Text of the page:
I was amazed by how easy it was to learn Windows kernel internals and use that knowledge to write fully functional rootkits. I took the time to download all the free software required to compile and run the code provided, so I was able to use the modularity of the code to create specific rootkits. I now have a key logger, an Outlook email filter, a network filter and a USB key filter. But aside from these new "utilities" I now have a thorough understanding of rootkits and how they can be used.

On the flip side, there is a certain amount of irresponsibility involved in providing the world with an easy to understand tutorial explaining the development and use of rootkits. Now, anyone who suspects their spouse is cheating can make a key logger. Anyone who thinks their boss is trying to replace them can make an email filter. The book even provides a common technique for installing rootkits from a visited web site! As a software engineer, I find the subject "interesting", but as a security officer, I suspect this book will be more "critical".

There are 14 chapters; of these, 9 chapters detail rootkit technology. The topics are:

A Basic Rootkit (a very simple introduction to rootkits)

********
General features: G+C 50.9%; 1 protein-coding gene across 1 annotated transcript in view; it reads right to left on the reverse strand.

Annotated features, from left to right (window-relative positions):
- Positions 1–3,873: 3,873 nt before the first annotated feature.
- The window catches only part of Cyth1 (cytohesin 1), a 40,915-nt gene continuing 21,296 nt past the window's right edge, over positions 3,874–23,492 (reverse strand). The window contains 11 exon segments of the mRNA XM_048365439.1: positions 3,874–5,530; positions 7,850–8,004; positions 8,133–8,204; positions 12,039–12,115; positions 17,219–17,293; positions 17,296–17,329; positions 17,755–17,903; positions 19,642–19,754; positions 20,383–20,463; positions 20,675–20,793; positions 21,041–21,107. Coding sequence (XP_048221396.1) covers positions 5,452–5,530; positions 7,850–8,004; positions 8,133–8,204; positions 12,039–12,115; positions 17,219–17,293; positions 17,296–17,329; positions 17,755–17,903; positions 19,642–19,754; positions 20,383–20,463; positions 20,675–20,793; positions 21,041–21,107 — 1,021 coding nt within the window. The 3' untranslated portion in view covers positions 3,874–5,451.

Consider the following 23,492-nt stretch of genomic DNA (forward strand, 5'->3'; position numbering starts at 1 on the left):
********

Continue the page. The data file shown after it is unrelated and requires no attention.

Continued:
Kernel Hooks ( this chapter adds a single kernel hook)
User Hooks (this chapter uses the kernel hook to do "Process Injection")
I/O Processing (this chapter explains Device I/O Control )
Communications (this is very stealthy TDI communications)
Filter Drivers (file filters and network filters!)
Key Logging (the first unloadable key logger I've ever seen)
Concealment (this caters to "old style" rootkit hiding techniques)
E-mail Filtering (Outlook and Lotus Notes "corporate" email filtering)

Knowing how these tricks are performed can be invaluable to both rootkit developers and security specialists. In addition, the book provides chapters on Rootkit Detection and Rootkit Prevention. Even if you're not worried about rootkits, knowing these basic security concepts can make a big difference if you use the Internet.

In summary, it's a great book (unless you're Microsoft) and I can't wait for the Linux version!"

Mexico City Starts 'Games for Guns' Campaign 54

eldavojohn writes "Strange as it may sound, Mexico City is giving it their all in their efforts to crack down on gun related violence. The chief of police has 'announced that anyone prepared to surrender a high-calibre weapon, such as a machine gun, will receive a free computer in exchange. And, perhaps in the interests of scale and fair play, anyone turning in a smaller calibre handgun will be presented with either cash remuneration or an Xbox videogame console.'"